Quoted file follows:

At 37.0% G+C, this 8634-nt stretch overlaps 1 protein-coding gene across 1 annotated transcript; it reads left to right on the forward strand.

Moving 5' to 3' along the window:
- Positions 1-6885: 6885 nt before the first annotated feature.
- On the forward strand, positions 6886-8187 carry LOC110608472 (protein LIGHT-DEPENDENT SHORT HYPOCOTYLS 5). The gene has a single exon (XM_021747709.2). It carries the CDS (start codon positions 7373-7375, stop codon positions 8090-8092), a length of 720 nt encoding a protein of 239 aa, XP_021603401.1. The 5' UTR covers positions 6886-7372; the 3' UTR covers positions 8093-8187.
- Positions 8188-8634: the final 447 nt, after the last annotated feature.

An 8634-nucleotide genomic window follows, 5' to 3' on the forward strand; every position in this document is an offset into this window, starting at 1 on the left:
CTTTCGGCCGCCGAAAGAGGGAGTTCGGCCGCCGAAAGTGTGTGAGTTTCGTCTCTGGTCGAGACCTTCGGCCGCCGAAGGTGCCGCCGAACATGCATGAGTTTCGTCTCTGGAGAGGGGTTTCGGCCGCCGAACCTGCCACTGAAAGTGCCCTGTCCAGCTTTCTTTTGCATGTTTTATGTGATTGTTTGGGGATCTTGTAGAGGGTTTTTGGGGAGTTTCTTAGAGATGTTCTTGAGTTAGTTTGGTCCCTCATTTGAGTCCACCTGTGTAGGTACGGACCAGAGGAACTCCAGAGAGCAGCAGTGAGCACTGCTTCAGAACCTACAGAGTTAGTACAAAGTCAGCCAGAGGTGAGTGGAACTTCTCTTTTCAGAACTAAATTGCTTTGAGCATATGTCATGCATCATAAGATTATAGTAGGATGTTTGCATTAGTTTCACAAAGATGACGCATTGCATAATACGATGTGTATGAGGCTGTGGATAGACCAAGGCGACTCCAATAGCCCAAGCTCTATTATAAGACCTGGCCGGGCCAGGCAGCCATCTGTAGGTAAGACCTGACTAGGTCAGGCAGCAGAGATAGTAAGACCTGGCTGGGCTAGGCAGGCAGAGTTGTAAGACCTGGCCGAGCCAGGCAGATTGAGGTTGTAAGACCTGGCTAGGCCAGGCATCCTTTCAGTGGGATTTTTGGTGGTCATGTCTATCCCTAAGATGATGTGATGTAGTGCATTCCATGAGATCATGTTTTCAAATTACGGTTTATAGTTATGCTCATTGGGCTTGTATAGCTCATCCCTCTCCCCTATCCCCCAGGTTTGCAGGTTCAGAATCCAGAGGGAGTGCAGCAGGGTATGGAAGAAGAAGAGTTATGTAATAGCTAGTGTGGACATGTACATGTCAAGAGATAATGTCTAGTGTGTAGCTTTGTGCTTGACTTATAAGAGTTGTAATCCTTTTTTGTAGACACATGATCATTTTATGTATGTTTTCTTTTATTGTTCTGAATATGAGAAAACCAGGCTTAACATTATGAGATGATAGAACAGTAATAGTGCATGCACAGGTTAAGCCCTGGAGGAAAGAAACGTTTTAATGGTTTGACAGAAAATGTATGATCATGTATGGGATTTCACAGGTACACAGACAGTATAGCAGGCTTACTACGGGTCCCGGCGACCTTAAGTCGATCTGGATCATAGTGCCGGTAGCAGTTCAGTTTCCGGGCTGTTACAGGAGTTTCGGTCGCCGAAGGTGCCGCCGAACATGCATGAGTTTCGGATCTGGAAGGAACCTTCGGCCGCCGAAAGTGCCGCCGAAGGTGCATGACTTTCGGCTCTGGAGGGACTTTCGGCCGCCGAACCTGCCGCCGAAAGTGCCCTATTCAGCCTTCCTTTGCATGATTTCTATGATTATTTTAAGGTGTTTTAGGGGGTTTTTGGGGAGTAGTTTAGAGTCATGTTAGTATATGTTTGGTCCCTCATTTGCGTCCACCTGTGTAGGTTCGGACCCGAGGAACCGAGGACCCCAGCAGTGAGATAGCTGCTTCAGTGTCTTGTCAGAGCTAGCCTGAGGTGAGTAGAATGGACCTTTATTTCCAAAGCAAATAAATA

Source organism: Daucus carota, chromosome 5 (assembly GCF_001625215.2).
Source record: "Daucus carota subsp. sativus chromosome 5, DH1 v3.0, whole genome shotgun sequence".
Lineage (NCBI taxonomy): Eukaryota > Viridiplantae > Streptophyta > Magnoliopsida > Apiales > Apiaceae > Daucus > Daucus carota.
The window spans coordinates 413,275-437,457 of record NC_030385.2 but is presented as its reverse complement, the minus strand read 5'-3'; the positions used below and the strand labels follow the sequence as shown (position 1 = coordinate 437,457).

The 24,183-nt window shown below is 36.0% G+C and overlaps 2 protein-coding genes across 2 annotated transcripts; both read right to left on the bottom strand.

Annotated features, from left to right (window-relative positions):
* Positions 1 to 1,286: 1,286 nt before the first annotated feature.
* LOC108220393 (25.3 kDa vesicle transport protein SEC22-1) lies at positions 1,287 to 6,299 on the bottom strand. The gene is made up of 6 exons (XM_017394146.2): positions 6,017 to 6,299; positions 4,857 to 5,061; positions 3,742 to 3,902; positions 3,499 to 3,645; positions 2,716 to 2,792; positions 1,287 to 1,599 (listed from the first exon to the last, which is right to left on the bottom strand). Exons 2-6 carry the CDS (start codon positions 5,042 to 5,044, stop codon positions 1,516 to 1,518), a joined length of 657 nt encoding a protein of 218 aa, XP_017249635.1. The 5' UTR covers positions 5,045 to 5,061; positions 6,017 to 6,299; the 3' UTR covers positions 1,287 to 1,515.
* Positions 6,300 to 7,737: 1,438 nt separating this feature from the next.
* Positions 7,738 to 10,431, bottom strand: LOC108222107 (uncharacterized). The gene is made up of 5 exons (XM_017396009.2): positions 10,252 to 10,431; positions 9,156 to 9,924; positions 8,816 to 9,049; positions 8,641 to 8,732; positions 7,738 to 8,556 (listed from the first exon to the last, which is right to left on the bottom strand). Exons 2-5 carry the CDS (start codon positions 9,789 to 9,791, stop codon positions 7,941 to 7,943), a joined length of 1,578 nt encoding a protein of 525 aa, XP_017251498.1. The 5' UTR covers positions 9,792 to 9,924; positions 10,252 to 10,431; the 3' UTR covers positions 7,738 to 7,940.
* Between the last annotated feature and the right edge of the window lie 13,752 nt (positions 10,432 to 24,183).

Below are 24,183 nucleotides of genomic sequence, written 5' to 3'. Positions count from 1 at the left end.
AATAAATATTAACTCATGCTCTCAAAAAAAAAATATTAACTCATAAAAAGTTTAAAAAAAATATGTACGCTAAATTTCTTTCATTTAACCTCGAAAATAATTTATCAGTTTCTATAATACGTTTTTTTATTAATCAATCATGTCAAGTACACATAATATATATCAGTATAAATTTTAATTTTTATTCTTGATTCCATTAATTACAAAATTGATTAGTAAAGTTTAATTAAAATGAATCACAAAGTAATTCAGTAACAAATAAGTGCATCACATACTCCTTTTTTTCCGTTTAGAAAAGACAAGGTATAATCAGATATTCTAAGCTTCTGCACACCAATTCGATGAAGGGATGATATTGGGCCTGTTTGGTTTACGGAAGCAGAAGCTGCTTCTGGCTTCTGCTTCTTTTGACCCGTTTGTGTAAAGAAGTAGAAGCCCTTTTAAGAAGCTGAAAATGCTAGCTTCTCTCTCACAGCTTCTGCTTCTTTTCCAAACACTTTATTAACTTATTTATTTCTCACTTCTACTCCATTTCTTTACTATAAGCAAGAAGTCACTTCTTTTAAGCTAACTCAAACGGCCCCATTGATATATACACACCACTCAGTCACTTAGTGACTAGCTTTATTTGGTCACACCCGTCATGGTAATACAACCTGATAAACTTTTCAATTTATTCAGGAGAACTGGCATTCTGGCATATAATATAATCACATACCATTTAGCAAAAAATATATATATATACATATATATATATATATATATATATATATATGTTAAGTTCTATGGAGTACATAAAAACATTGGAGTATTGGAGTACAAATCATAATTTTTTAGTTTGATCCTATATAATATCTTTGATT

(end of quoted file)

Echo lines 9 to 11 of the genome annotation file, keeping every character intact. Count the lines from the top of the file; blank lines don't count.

Source record: "Daucus carota subsp. sativus chromosome 5, DH1 v3.0, whole genome shotgun sequence".
Lineage (NCBI taxonomy): Eukaryota > Viridiplantae > Streptophyta > Magnoliopsida > Apiales > Apiaceae > Daucus > Daucus carota.
The window spans coordinates 413,275-437,457 of record NC_030385.2 but is presented as its reverse complement, the minus strand read 5'-3'; the positions used below and the strand labels follow the sequence as shown (position 1 = coordinate 437,457).